What I love the most about my role as a project manager is that each day is totally different. A project manager – or PM – typically has several projects on at any one time and they are often at different stages of their lifecycle. One project might be in the kick-off stage which in the refurbishment context means helping clients visualise their requirements and putting plans and designs forward to ultimately meet their requests. Another project may be in the launch phase when the key decision-makers are assessing the work and providing their opinions on feasibility costs and practicalities of the project goals. This means that there are different action points to take every day and a variety of scenarios to manage and respond to…it definitely keeps you on your toes.
What would a typical day look like?
Most project managers are up and out on the job by dawn. My days are split between meetings, planning, working with documents, and maintaining a presence on the sites to help with any queries raised by the clients, colleagues or trades.
A typical day starts at?
7 am: On-site, usually get to do a walk around whilst the site is quite to look at progress and any issues arisen from the previous day. Also, it’s a good opportunity to meet with site managers to check on progress and how things are going generally.
9 am – 10 am: Meet on-site with clients or various trades to ensure we are all on track and everyone is happy, not an easy task.
12 am – 2 pm: Catch up on emails respond to requested information and action any request from the site teams, this can range from ordering kit, skips or placing orders with service partners generally ensuring all involved have physical items and information required to keep the ongoing projects moving.
3pm-5pm: Updating clients, colleagues and programmes on progress.
What does it take to become a successful project manager?
There are key ingredients to being a successful project manager. The rudimentary skills include being highly organised and possessing an ability to work well under deadline pressures. Excellent communications skills are also paramount to being successful in the role. It’s the project manager’s role to ensure that everyone that touches the project in some way – whether that be a direct member of the project team or a sub-contractor – is informed of the details that are relevant to them. And this information needs to be communicated in the correct way, depending on the team or person involved. Strong decision making and problem-solving is also required to keep your team motivated and the projects running smoothly. But above all of this, I would say one of the most important qualities of a project manager is a love of working with people. A good PM must really enjoy engaging and communicating with personalities from all walks of life.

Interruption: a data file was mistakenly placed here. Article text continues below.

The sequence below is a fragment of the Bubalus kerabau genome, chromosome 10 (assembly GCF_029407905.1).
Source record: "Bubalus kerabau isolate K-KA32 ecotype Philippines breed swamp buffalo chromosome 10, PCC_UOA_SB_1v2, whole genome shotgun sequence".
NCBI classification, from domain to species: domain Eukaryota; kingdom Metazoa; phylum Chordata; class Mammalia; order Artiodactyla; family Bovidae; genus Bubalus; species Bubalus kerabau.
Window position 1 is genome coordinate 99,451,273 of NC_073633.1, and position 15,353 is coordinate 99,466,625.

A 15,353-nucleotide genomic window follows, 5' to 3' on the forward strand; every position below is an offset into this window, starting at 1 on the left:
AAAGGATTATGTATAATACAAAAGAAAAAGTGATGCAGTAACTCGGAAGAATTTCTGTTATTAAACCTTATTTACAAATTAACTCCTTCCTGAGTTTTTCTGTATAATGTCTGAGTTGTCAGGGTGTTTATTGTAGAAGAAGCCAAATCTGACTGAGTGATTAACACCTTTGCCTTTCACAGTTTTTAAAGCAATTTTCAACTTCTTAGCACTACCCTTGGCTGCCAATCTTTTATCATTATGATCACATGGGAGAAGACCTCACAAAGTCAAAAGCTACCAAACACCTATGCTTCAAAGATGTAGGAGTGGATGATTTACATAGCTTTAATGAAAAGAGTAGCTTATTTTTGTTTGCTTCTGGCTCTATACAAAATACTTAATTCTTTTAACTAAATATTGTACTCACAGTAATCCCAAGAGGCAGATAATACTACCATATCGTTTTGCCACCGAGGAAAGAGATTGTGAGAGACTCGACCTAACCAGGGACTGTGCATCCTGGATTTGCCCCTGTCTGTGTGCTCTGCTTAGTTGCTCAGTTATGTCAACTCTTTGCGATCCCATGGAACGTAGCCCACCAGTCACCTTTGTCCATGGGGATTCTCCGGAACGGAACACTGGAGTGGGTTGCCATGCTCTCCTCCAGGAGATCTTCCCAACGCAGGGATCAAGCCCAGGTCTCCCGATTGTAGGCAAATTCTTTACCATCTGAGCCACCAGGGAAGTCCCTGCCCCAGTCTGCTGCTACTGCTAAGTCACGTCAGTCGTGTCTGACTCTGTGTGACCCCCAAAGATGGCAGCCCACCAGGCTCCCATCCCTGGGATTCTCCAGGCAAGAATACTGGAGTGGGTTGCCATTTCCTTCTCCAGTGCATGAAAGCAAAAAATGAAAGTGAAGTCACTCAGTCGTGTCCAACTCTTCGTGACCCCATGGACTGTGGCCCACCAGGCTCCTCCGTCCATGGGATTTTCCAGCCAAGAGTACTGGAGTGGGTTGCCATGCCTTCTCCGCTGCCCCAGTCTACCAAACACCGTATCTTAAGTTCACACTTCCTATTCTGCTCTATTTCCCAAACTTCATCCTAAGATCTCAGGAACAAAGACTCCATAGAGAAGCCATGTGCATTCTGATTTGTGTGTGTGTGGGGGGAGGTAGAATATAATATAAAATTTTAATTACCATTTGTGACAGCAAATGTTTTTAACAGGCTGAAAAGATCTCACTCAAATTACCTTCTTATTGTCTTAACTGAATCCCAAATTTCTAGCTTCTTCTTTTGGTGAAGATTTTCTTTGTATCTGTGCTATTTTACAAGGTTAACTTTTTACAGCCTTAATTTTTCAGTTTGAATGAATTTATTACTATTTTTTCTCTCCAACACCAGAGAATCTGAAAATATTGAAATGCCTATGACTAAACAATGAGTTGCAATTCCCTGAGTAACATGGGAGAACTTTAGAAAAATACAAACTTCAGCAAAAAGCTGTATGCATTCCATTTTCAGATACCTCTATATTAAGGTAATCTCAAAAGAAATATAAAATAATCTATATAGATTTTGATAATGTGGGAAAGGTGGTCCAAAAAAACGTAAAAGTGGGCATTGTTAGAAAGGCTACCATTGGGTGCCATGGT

What are the challenges?
One of the more challenging elements to the role is the need to be flexible – and calm – to unexpected changes in schedules and project plans. You can be the best risk assessor in the world, and you can have every contingency plan possible mapped out, but there is always something that will pop up that hasn’t necessarily been accounted for…this is the beauty of living in a real and changeable world. For example, if a deadline is changed unexpectedly, a great project manager will assess the situation calmly and rationally, and seek solutions that will keep not only the project running on time and on budget, but that also maintains the motivation of the team.
Do you have any advice to aspiring project managers?
My advice to those who are considering project management in the construction industry as a career or have just started out is to remember that you are not expected to be an expert in every single component of the project. You are not meant to know the ins and outs of every person’s role in a project. It is your role to motivate and lead your team, to ensure they know their individual role in the project lifecycle and to celebrate their successes. Always remember to celebrate your team’s successes, no matter how big or small they are.